Colour trends have come a long way over the years. If you’d told someone in the 1950s that rainbow wedding cakes are going to dominate for years they would’ve scoffed. Equally so imagine telling someone from the 1980s that neon green was destined for the scrap heap I’m sure you’d have been met with similar contempt. But here we are. A previously obscure colour that has shot to popularity is maroon. Often confused with burgundy, the rich red combination has become a popular colour request. While you can buy maroon food colouring outright it isn’t always that easy. If you want to know how to make maroon food colouring when you don’t have maroon food colouring you’re in the right place.
Maroon Food Colouring
The colour maroon is a combination of red and brown. On the colour chart, you will find it in the dark reds grouped with crimson and burgundy which it is confused for. To clear up any doubt burgundy is a mixture of red and purple and will appear brighter than maroon. What complicates making maroon food colouring is that brown food colouring isn’t very popular so simply mixing brown and red food colouring is not an option that will be available to everybody all the time. It is difficult but not impossible to make your maroon food colouring and here is how.
Tips When Working With Food Colouring
Achieving a colour when working with food colouring is more of an art than a science. Firstly colours will look different on different surfaces and in pictures so you may find the shade of maroon you are aiming for will require a little tweaking. Secondly, the wide variety of shades make pinpointing an exact colour very difficult. When working with food colouring you want to add as little as possible particularly at the mixing stage. It is much better to add more later than to have food that has gone beyond the point of no return. With that in mind, we can now talk about ways to make maroon food colouring.
Red and Brown
If you’re lucky enough to have red and brown food colouring this is a good place to start. You will need to initially mix 1 part of red food colouring and 3 parts of brown food colouring. When working with food colouring remember you will only see the final colour in the food being made. So if say you are trying to make maroon icing you must mix the food colouring into the icing. If your initial mix isn’t quite the shade you wanted there is nothing to be alarmed about. If it is bright add a small amount of brown food colouring then mix again. If it is dull add red food colouring.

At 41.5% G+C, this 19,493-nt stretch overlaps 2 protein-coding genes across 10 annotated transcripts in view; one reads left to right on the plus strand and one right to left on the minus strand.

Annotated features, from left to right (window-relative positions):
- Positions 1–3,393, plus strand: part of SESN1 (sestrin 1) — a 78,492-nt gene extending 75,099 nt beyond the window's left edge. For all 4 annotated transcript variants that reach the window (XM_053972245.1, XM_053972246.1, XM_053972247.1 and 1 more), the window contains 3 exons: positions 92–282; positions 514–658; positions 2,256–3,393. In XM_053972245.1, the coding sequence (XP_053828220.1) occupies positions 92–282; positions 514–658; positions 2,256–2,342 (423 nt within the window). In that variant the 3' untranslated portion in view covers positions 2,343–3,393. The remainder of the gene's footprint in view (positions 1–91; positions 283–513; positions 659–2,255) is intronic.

Red And Violet
Red and violet can be used to create a maroon food colouring however you will need to be mindful of the shade. We’ve already talked about how maroon and burgundy are confused for each other but not quite how much they are confused for each other. Made all the more confusing by our association with colours as we are taught growing up. So red and violet is best used if your understanding of maroon is closer to purple. That said you can achieve the colour by mixing 3 parts red and one part violet food colouring. If you don’t have red you can substitute rose pink for it but instead using six parts rose pink to one part violet. Mix the colours in and check the shade of maroon you get. You can use additional red to brighten it or violet to deepen in.
Burgundy And Red
If you could only find burgundy food colouring while looking for maroon do not despair. All you need is some red food colouring to blend with the burgundy to get your maroon food colouring. Burgundy is a mix of purple and red where maroon is a mix of red and brown. To bring the burgundy closer to maroon we mix in additional bright red food colouring. Use two parts burgundy to one part red food colouring and mix. You will likely need to add a little more red to achieve most shades of maroon. Add in small dashes and mix to assess.
Purple Food Colouring
Purple food colouring can help you achieve maroon food colouring under the right circumstances. This works well if you are making icing that also includes chocolate. The mixture of the deep brown in chocolate and the purple will bring out a maroon. Simply add the amount of purple food colouring that corresponds with your amount of icing and mix well. You may find you need to add a little more purple food colouring to deepen the maroon.
Crimson, Red, Brown And Orange
Crimson, red, brown and orange are very popular food colours that are easy to find in many supermarkets and speciality ingredients stores. You can use a mixture of these four colours to get maroon food colouring if you have no other option. We’ve already discussed mixing red and brown food colouring to get maroon. The other two colours here will help you open up to more shades of maroon. This is useful if you’re making a cake or food that requires a graduating scale of shades of maroon. You will need to mix 8 parts crimson, 1 part red, 1 part brown and half a part orange to get your maroon colour.
Creating your maroon food colouring is not an exact science but rather an art. If you cannot find red and brown food colouring you can resort to combinations like red and burgundy. If you’re using icing with chocolate in it consider adding purple food colouring to it to get your maroon food colouring.